Don't look now, but the Yankees are suddenly back in the playoff picture
After spending much of the year hovering around .500, a hot streak has the Yankees back in the thick of the AL playoff race.
Twelve days ago, on August 11, the Yankees were 10.0 games back of the Red Sox in the AL East and 7.0 games back of the second wild-card spot. On Friday, the team will head to the park just 6.0 games back of the division lead and 3.5 games behind a wild-card spot after essentially cutting their deficits in half in less than two weeks. Suddenly, the once dead in the water Yankees are back in the playoff race.
How did this happen? Well, winning 10 times in 12 games sure helped. The Yankees beat good teams (3-1 vs. Tigers and Red Sox) and bad teams (7-1 vs. Angels and Blue Jays) during this stretch, outscoring their opponents 76-49 during the 12 games. Their season run differential, which bottomed out at -25 on August 11, now sits at +2. They've played their best baseball of the season. That's pretty much what happened.
The ultra-dramatic narrative is Ryan Dempster's intentional plunking of Alex Rodriguez last Sunday fired up the team and led to this recent run of success. That's not what happened though -- the Yankees had won five of seven games before the incident. They were hot before Dempster took the law into his own hands. Don't get me wrong, the incident may have fired up the team and helped them continue their success, but it's not the reason they started winning.
No, the Yankees put themselves back into the playoff picture by doing something very simple: they added good players to the roster. Crazy, I know. In the span of 10 days, New York added Alfonso Soriano via trade and welcomed both Curtis Granderson and A-Rod back off the DL. To a lesser extent, they also added Mark Reynolds as a right-handed bench bat/platoon partner. Those other three guys are the key though.
First, here is how those three players have performed since rejoining the Yankees:
• Soriano: .276/.324/.571 with 9 HR, 28 RBI, 1.3 WAR in 25 games
• Granderson: .290/.421/.484 with 3 HR, 7 RBI, 0.7 WAR in 19 games
• Rodriguez: .281/.379/.421 with 2 HR, 6 RBI, 0.4 WAR in 15 games
All three have ranged from good to great, combining for 2.4 WAR in 59 games. Now here's the guys they replaced:
• Left Field: .223/.268/.330 with 10 HR, 36 RBI, 1.5 WAR in 102 games
• Designated Hitter: .207/.291/.353 with 14 HR, 44 RBI, -2.0 WAR in 107 games
• Third Base: .215/.272/.285 with 4 HR, 32 RBI, -0.6 WAR in 110 games
These aren't apples-to-apples comparisons because Soriano and Granderson have both split time in left field and at DH, Granderson has played a little right field, stuff like that. I think it gets the point across though. The guys they Yankees were running out there at these positions were terrible, and now the guys they're running out there aren't terrible. Before A-Rod returned, Yankees third basemen were getting out-homered by Cubs pitchers 5-4 for cryin' out loud.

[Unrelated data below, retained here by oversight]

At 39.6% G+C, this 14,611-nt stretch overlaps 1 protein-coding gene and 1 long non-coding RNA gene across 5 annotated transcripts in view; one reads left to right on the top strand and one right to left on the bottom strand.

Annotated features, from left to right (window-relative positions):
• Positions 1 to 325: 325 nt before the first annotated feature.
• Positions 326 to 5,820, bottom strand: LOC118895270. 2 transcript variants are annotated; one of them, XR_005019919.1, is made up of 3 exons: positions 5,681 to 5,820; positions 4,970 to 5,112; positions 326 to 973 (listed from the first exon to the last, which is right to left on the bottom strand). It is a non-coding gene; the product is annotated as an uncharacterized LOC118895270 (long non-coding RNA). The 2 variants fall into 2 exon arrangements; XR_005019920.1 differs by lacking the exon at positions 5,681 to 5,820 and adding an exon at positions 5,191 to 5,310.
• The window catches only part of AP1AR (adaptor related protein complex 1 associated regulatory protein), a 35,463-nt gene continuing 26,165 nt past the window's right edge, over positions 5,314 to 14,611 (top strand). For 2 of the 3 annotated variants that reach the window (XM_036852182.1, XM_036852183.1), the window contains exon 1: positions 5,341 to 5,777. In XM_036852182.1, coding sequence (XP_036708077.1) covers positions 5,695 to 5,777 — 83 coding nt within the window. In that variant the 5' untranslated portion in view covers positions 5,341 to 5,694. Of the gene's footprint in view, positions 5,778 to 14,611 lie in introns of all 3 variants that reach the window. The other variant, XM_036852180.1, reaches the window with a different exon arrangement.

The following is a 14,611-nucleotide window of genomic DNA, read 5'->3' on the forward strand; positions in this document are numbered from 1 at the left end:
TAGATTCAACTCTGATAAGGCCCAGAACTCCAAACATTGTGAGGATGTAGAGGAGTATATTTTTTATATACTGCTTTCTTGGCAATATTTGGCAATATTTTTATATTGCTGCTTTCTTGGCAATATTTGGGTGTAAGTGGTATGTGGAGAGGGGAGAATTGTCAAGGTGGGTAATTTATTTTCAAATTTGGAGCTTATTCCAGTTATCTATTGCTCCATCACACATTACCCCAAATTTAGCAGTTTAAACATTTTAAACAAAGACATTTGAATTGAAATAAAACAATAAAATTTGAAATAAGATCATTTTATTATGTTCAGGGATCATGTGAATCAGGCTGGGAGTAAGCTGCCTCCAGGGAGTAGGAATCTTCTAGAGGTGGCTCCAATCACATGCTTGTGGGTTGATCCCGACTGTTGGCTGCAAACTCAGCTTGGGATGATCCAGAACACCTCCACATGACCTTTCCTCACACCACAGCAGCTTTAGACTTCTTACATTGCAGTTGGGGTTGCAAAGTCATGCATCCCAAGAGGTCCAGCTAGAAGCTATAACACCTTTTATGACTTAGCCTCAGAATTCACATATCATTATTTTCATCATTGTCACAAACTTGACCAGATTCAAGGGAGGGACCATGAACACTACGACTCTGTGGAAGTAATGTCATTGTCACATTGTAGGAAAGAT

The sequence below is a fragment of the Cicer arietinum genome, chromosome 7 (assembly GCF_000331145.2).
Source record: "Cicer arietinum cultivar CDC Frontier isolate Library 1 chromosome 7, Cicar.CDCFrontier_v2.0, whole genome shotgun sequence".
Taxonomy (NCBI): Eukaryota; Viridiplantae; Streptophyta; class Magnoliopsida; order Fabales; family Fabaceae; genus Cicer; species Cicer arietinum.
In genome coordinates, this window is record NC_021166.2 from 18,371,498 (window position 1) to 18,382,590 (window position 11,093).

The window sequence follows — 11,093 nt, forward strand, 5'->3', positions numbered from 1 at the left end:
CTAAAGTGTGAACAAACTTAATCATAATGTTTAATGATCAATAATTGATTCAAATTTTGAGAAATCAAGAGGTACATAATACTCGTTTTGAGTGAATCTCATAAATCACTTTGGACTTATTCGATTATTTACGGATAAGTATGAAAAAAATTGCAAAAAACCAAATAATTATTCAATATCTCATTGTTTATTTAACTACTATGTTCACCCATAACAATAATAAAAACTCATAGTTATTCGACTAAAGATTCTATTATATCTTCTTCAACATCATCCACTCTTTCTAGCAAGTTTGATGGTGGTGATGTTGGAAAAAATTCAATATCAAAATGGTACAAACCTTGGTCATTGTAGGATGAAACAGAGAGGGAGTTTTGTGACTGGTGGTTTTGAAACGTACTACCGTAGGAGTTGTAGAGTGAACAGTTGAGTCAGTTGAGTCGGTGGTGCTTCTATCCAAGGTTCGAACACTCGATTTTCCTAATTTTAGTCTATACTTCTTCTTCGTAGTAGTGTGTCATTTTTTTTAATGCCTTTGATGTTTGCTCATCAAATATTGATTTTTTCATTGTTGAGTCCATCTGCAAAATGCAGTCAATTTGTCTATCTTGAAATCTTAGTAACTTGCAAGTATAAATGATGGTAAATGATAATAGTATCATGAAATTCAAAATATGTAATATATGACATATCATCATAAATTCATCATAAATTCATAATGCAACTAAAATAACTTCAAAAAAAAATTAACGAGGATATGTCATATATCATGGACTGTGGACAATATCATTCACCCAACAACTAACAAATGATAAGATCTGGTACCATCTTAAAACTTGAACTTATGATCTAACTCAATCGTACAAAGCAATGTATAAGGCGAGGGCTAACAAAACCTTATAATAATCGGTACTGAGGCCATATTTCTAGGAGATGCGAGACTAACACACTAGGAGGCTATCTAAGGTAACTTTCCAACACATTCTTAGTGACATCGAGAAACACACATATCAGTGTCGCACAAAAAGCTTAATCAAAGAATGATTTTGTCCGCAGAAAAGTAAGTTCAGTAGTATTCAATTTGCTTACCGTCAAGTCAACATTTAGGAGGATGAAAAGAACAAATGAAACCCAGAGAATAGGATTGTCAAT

During this 10-2 stretch, New York scored eight or more runs five times. Five times in 12 games after doing it five times in their previous 85 games (!). This is a team that struggled to score more than three runs in a game for a good four months, and now they just overhauled one-third of their lineup to give Brett Gardner (101 OPS+) and Robinson Cano (145 OPS+) some support. Other players have helped as well, like Eduardo Nunez (115 OPS+ in August) and Vernon Wells (144).
The Yankees still have plenty of problems, of course. CC Sabathia has a career-worst 4.83 ERA (83 ERA+) in 26 starts, including a 7.86 ERA in his last six starts. Phil Hughes has been consistently ineffective all year (83 ERA+). Derek Jeter is still hurt and Chris Stewart (68 OPS+) is still the starting catcher. Those storms are much easier to weather with legitimate above-average production from third base, left field and DH, however.
A 3.5 game deficit in the wild-card race is still rather daunting, especially with three teams to jump, but the Yankees do have a favorable schedule down the stretch. Twenty of their final 35 games are against the three AL East teams ahead of them -- including 13 against wild-card competitors in the Orioles and Rays -- while the other 15 are against last place teams. All those head-to-head games against AL East rivals mean the division title is not out of the question, though it is a long shot. The wild-card is much more realistic.
Considering how poorly the Yankees played in June and July -- 25-28 with a -24 run differential -- it's pretty amazing they even have a prayer at the postseason right now. They should be buried alongside the Blue Jays, Angels, Nationals and other disappointments. Instead, they've managed to stay in the race and figure to be playing meaningful baseball in September. I have to think the other AL contenders are kicking themselves for not burying the Yankees when they had the chance. The Bronx Bombers are a dangerous team right now.
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